I was sent of to Páirc Tailteann in Navan to cover Castlegar’s All-Ireland club final in 1980.
I pulled out the recorder and managed to get most of the match, because they told me to do a documentary called ‘Bliain na gCaislean’ (Castle’s year).
Win, lose or draw I was to do this documentary. Thankfully Castlegar won the game and I spoke to everybody and anybody inside the dressing room and outside the dressing room. Then on Sunday night we came home and ended up in the Merlin Bar in Renmore. I stayed with the Connollys in Ballybrit afterwards. I don’t know how many more stayed there. I slept on a double stool. And the same thing happened on the Monday night and on the Tuesday night. We were in the Merlin Bar singing songs and replaying the game. On Wednesday at about four o’clock in the afternoon somebody asked me, ‘When are you going to work on the documentary?’
I said: ‘I’ll start tomorrow, sure it only needs to be half an hour long.’
Then it dawned on me that I had everybody bar John Connolly.
I said: ‘Jesus, Mary and Joseph what will I do?’
We were sitting at the bar and John says, ‘You know the toilets in the Merlin bar, you’d hear the noise of its cistern so you would. We’ll go into the toilets, put someone on the door and we’ll pretend it’s the dressing room in Navan’.
Here I go into the toilet. I rhymed out a couple of lines, ‘Here we are in Páirc Tailteann, tá an cluiche thart’. The fella at the door was telling us to rise it up, ‘Louder lads, louder,’ he was saying.
Well we replayed the game over and over, there wasn’t a move in the game we didn’t discuss. We started our procedure using the toilet, pissing, when I had the tape recorder on. Little did John know that I had pissed into his shoe.
The bad one was Steve Collins. I covered his two fights live against Chris Eubank from Cork in 1995. The first one was in Millstreet and the second was in Páirc Uí Chaoimh. It was a very wet evening in Páirc Uí Chaoimh. I met Collins in America sometime before his fights in Cork and did an interview with him as gaeilge. Now his gaeilge was poor but I got three minutes out of it after talking to him for a while.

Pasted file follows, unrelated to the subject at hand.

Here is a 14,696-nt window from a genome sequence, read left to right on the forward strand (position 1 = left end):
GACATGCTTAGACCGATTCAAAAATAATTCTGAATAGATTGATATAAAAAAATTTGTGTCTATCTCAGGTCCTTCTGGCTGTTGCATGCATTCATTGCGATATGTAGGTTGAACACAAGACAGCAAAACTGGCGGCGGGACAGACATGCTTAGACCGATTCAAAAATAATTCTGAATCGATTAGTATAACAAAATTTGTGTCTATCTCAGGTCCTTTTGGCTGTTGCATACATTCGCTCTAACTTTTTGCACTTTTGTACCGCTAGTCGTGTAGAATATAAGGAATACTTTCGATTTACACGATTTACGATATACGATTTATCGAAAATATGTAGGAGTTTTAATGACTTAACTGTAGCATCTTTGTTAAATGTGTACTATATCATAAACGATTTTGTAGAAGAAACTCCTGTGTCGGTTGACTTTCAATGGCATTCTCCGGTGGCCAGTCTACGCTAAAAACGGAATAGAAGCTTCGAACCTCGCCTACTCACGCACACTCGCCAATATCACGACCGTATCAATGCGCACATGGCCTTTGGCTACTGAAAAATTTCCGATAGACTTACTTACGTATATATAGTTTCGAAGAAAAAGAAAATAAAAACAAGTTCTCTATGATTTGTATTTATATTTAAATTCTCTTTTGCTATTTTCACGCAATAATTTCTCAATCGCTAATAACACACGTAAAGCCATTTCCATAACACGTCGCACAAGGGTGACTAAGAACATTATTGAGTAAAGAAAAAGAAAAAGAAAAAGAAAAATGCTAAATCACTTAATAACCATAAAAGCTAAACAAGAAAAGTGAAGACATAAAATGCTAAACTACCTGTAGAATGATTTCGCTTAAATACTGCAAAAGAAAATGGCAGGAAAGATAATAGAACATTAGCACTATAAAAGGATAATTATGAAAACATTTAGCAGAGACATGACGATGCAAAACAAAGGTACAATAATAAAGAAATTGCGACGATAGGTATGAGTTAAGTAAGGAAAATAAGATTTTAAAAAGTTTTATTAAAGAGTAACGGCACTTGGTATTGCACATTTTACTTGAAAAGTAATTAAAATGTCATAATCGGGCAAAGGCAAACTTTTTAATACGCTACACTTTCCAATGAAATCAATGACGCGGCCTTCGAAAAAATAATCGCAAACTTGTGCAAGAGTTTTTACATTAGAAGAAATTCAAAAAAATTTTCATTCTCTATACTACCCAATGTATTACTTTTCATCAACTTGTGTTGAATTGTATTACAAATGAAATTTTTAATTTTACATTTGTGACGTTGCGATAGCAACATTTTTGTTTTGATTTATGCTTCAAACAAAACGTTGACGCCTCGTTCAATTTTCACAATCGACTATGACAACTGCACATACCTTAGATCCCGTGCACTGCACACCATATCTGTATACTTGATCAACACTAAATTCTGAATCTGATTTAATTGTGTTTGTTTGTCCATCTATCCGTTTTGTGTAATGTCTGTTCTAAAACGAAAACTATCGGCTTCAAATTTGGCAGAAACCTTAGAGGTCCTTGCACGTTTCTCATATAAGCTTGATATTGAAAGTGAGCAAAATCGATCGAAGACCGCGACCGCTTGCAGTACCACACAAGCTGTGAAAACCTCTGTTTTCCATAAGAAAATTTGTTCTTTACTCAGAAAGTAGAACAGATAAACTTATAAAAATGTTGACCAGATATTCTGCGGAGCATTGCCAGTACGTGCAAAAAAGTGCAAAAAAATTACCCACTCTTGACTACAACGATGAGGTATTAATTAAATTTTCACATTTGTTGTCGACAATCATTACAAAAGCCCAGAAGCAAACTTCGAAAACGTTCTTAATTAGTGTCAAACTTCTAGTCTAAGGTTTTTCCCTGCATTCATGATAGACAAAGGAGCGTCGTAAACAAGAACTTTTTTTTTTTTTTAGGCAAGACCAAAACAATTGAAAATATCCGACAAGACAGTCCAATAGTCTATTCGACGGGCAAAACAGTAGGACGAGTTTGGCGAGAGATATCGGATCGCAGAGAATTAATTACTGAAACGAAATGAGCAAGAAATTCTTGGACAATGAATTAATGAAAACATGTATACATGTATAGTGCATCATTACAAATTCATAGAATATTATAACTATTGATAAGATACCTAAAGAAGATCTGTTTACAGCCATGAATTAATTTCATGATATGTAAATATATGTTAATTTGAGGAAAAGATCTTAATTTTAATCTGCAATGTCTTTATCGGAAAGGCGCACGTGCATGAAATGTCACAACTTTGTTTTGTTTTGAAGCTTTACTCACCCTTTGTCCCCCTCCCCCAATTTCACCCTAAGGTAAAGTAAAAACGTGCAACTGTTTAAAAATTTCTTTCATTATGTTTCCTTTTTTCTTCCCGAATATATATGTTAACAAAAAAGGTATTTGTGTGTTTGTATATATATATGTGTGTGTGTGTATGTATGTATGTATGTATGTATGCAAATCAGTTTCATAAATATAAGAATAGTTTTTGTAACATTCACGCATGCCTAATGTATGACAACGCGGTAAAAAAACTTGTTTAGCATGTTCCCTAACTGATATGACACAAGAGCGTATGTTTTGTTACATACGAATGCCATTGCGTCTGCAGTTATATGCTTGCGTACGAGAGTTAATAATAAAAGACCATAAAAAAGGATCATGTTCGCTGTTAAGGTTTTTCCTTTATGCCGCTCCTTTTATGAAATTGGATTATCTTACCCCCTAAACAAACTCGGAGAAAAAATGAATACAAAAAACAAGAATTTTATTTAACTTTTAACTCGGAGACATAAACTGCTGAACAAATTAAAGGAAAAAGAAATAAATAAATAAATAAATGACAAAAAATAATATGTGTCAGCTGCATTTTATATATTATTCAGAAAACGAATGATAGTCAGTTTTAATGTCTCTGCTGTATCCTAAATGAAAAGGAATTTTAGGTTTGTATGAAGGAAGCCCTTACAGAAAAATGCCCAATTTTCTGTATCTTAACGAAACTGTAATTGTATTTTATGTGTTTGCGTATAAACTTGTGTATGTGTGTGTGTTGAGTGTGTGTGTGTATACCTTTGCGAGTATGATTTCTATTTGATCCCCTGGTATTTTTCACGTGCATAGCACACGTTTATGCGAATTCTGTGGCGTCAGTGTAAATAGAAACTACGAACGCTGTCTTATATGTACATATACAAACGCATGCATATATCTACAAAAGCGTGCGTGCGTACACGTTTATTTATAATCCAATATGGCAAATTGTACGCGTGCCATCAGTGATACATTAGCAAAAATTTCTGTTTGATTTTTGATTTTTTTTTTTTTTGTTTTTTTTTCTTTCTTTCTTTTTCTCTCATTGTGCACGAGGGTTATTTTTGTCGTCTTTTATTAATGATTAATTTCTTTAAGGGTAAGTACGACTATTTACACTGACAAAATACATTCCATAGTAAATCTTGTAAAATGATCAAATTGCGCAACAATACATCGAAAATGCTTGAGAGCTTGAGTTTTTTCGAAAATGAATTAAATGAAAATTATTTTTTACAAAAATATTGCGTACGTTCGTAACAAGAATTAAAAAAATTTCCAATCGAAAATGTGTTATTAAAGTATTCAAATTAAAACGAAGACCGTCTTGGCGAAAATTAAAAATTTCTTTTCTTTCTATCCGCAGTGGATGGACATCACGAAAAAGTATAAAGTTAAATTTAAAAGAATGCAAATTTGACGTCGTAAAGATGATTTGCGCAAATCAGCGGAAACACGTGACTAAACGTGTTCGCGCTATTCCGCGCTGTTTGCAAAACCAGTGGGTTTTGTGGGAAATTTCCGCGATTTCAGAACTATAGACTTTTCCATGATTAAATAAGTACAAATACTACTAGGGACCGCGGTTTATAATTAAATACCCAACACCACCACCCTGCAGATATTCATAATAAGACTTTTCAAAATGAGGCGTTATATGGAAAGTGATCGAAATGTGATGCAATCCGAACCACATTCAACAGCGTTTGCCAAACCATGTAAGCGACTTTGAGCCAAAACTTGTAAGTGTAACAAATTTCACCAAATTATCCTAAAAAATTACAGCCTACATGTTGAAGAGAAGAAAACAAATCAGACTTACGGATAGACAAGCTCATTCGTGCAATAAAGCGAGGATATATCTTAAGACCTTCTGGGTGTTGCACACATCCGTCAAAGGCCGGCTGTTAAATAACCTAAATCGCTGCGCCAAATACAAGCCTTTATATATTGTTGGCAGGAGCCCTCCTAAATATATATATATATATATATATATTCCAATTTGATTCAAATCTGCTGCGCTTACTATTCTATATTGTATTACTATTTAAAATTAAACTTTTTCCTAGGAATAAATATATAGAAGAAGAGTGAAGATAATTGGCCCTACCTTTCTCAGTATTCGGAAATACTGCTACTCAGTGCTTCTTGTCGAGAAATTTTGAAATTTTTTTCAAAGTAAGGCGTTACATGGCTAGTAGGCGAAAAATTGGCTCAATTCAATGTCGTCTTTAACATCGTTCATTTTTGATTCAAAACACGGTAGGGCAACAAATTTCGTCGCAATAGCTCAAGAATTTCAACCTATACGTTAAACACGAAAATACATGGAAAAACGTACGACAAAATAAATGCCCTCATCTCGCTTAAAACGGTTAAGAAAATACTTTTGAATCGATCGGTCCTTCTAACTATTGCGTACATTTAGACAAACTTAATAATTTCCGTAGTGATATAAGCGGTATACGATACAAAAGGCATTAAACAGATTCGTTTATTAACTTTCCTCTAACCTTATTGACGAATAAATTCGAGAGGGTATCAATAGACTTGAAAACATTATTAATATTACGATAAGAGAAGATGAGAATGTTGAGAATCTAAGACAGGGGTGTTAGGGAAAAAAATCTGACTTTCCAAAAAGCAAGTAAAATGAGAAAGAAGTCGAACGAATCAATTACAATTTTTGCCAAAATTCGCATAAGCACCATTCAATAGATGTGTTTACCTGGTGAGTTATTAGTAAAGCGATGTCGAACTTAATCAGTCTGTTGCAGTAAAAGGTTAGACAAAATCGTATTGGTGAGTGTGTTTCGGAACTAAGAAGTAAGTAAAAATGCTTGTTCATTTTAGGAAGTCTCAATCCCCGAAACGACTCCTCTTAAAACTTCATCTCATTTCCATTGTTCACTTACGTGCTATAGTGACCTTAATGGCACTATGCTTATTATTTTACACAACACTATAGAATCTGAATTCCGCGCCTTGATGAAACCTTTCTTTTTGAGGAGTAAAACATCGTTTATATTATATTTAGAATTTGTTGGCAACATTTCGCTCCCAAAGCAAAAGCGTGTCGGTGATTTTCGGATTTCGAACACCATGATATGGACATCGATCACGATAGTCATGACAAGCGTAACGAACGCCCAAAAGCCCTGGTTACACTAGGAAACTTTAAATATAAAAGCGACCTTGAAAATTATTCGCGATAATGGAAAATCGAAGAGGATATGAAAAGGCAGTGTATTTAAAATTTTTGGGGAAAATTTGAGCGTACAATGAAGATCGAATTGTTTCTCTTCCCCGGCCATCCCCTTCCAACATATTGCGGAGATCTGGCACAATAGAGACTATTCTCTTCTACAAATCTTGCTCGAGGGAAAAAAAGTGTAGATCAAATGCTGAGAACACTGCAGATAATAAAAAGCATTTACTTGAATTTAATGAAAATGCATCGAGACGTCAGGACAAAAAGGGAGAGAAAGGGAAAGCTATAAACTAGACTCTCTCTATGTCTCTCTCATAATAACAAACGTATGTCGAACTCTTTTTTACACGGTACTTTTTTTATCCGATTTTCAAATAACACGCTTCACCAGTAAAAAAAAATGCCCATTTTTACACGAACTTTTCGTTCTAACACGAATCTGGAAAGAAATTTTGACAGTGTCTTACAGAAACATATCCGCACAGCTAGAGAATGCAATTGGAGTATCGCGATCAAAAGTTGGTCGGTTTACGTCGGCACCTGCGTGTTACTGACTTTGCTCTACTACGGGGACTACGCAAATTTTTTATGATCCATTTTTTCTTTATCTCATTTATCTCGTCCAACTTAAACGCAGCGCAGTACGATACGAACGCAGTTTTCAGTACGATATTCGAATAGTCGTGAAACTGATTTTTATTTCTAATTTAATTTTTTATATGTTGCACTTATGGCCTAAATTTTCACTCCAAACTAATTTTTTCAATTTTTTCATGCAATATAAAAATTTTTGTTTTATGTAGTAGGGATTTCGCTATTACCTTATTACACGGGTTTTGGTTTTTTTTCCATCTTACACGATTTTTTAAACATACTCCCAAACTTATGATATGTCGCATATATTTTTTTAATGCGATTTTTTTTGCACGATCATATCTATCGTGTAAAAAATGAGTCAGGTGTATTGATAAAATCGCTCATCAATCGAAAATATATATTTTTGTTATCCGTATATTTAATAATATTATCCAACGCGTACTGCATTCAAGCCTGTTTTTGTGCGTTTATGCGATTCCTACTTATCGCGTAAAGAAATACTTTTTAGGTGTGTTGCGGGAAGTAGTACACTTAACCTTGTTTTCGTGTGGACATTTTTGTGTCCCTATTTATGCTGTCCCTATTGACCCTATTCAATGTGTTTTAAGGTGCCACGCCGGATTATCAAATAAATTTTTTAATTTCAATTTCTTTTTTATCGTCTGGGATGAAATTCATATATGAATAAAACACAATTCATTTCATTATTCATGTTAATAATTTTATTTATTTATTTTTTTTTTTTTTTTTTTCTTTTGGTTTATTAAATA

When that fight against Eubank came around, he contacted me and said, ‘Will you do something for me? Will you write me something as gaeilge and I will learn it off by heart and recite it for the press conference’.
I wrote it out for him and it went, ‘Buaileadh mise macaigh Eubank in Millstreet’.
Now Eubank walked out of the press conference because he felt had been insulted. This was before the first fight.
We came to the return fight. Sky had the rights for it and you couldn’t go near the ring until they were finished. My producer was Joe Brennan. At the end of the fight Collins was right on the rope beside me and Joe Brennan said I think Sky have lost the sound. ‘Will you come on,’ he says. ‘Don’t mind the exclusive rights, push in, go for it.’
So I was trying to climb the ring and if I got him it was going to be an exclusive, I shouldn’t have been there at all. But as I was climbing through I was trying to talk to Collins and all Collins was saying was, ‘Iontach, iontach, iontach’. I was doing all the talking, Collins was so excited all he could get out was, ‘Iontach, iontach, iontach’.
Next thing, I heard an English voice beside me. Some fella said to another fella that, ‘The sound is gone’. The other fella replied: ‘I know, I know.’
I was standing on some kind of a box and it could have been a sound box and one fella said to another, ‘It's gone and do you know it's that bollix, that bald headed bollix speaking the Mongolese who caused it all’.
He was a big man and I all could see was the white of his eyes. I was halfway in, one leg inside and the other one on the box ready to be knocked out, trying to do an interview Collins.
Then I realised I was about to get an uppercut from someone in Sky. That for me is probably the most disastrous interview.
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